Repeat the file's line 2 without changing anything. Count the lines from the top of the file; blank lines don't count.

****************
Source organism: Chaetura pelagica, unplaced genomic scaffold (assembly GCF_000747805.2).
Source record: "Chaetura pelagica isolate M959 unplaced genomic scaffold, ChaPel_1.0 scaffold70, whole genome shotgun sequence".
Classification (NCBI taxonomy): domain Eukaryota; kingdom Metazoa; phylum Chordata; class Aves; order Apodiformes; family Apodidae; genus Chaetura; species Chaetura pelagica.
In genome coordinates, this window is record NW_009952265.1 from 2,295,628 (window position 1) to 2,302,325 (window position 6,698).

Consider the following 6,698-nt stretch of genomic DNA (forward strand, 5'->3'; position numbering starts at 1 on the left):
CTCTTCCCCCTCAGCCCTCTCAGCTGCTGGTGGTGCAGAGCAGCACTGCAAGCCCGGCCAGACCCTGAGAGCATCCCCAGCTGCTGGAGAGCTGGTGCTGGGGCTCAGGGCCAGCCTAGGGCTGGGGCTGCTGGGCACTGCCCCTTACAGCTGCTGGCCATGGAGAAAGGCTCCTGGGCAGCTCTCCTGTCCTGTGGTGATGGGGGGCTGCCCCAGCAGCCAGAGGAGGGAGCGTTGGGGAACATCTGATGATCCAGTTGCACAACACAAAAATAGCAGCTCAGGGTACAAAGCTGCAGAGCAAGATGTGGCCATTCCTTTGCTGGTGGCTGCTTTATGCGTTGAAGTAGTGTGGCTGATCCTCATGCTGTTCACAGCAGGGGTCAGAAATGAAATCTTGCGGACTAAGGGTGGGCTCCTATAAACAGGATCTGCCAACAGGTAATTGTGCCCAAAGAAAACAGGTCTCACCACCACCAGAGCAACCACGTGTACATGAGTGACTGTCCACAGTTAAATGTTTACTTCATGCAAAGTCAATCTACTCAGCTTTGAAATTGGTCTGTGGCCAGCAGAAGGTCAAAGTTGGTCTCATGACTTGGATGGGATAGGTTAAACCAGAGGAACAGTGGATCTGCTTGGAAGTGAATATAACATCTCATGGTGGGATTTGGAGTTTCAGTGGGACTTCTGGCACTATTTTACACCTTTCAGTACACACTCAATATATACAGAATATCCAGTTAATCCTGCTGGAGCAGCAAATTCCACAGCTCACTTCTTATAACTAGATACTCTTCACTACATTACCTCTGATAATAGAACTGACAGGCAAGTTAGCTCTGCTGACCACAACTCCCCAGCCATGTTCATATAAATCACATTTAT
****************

Source record: "Chaetura pelagica isolate M959 unplaced genomic scaffold, ChaPel_1.0 scaffold70, whole genome shotgun sequence".